Ferguson helps us recall an important point: Sometimes, The Crazy is just The Crazy; it isn’t The Crazy and Racist. Presumably, racism still exists in the land—though many liberals are so promiscuous in their use of this term that we ourselves rarely use it. Presumably, some opposition to Obama is built out of racial feeling; Candidate Obama’s white vote in several Deep South states was remarkably small, for example. But President Clinton was visibly white—painfully so in the summer months—and he was savaged as a “Manchurian candidate” too! He was a cokehead and a serial murderer—and a major drug runner. Presumably, these ludicrous, hotly-advanced beliefs were not bruited due to his race.

Sometimes, The Crazy is just The Crazy—except when certain types of top-shelf “progressives” start discussing the conduct and thinking of The Great Unwashed. We pondered this undying problem when we reviewed this recent Digby post. The post includes videotape of a recent discussion of the so-called Tea Party by a group of high-minded liberal folks
He then provides an excerpt from Traister and discusses the inadequacy of Digby's analysis. (I note that Digby has always been blunt about having been raised by racists and that this is her primary motivating political force - to annihilate that world view. Those who read her before she was female know it was a recurring theme in her blog.) Somerby points out the hubris and self-aggrandizement of self-appointed spokesmen of The Tribe:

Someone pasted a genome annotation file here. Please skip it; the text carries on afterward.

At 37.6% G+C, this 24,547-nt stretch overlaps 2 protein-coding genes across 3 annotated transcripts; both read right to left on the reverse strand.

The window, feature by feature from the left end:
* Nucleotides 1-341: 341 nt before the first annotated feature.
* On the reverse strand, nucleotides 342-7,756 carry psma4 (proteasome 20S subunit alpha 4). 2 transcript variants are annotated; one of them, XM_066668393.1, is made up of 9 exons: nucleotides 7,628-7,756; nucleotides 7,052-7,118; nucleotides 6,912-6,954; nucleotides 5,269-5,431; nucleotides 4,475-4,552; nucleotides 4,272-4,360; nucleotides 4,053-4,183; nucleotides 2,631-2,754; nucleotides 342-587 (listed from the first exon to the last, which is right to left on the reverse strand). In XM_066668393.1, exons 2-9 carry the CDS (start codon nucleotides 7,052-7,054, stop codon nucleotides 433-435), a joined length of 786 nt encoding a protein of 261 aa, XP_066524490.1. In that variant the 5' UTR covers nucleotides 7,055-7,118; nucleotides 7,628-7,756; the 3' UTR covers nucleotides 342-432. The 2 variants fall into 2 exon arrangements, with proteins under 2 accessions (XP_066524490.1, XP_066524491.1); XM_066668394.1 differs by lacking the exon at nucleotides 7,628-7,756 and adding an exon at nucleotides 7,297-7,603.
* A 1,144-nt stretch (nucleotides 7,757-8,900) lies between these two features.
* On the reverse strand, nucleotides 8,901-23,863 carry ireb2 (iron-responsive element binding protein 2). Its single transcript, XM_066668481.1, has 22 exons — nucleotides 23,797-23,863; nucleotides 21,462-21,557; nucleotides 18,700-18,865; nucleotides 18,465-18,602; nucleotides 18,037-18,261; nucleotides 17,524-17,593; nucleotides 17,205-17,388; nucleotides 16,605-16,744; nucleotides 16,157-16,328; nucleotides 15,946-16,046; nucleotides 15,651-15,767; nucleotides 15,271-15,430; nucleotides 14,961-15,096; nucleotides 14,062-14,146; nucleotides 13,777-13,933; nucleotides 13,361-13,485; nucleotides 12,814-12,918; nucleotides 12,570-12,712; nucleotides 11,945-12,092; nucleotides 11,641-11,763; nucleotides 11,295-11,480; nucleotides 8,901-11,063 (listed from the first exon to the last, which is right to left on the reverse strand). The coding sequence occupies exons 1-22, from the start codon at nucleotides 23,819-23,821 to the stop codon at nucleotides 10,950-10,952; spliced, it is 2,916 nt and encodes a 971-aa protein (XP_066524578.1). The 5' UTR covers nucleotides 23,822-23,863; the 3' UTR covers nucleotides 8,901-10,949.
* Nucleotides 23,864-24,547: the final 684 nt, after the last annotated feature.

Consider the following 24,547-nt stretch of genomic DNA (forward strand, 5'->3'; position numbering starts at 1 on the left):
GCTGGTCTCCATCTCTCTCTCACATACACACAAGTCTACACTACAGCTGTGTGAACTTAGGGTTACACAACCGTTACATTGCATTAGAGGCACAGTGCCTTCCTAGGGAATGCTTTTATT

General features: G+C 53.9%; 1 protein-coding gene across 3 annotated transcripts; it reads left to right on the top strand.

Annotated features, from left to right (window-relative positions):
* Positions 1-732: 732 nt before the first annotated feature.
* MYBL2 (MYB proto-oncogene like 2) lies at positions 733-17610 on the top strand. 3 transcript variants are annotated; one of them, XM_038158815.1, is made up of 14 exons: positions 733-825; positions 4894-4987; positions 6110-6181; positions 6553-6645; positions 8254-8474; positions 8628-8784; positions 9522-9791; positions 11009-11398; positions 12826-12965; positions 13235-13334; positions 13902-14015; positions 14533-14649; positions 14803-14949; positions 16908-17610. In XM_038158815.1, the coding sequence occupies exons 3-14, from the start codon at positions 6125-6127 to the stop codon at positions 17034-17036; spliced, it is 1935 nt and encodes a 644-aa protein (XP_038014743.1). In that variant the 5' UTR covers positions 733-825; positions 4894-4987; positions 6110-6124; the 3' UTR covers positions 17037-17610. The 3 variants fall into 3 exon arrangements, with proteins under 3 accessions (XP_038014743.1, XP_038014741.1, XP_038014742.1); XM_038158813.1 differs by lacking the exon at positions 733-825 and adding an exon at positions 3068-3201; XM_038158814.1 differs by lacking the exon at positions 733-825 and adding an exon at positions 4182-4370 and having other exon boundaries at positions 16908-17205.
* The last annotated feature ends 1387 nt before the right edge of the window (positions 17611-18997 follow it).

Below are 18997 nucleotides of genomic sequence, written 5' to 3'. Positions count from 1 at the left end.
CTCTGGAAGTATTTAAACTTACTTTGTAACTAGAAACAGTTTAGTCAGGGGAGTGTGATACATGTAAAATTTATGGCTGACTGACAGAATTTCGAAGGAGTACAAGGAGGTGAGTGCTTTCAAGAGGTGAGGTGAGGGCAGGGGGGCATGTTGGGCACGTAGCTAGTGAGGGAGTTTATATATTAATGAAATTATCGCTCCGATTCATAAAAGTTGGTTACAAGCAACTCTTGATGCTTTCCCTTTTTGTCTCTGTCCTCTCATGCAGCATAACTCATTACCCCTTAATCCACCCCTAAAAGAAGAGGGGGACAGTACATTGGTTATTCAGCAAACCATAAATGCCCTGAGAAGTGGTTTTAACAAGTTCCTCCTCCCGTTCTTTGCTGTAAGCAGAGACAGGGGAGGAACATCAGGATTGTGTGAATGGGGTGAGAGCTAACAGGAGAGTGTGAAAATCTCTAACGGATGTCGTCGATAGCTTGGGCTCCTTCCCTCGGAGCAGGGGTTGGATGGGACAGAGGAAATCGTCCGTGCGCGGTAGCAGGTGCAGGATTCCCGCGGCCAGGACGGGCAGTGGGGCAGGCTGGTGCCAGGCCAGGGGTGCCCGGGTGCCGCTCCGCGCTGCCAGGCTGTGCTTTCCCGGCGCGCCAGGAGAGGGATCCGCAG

Traister’s speech strikes us as blatantly foolish. By way of contrast, it struck Digby as an exposition of the gruesome ways of The Other. But if Traister really wants to know why “the left just doesn’t seem to be able to come up with either the message or then the mechanism to disperse that message as effectively as the right,” we would suggest that she click Digby’s link and listen to herself talk. In 2008, the electorate was 74 percent white; we’ll guess the percentage will be higher in 2010. Why do “progressives” have so much trouble developing a “message” which reaches these people? In part, because of the foolish attitudes blurted by tribals like this.

And make no mistake, “liberals” love to spread their dramatic race war portraits, in which The Other Tribe is a group of snarling racists and Our Own One True Tribe is driven by racial greatness. Indeed, the “liberal journal” for which Traister writes brands itself in this way, although its editor would jump off the Golden Gate Bridge before she would stoop to assign a discussion of the interests of the nation’s black and brown kids. On the merits, the social progress Traister describes hasn’t all occurred “on the left;” many people have come a long way as this progress has occurred. On the politics, it would be wise for progressives to give some credit to those from outside our own ratty group. But a certain type of pseudo-liberal loves the drama of race-war portraits.
He concludes by returning to the true issue at hand - actually maintaining a hold on power long enough to get anything done - and how maybe you really shouldn't be actively hostile to the people that you need to have vote for you: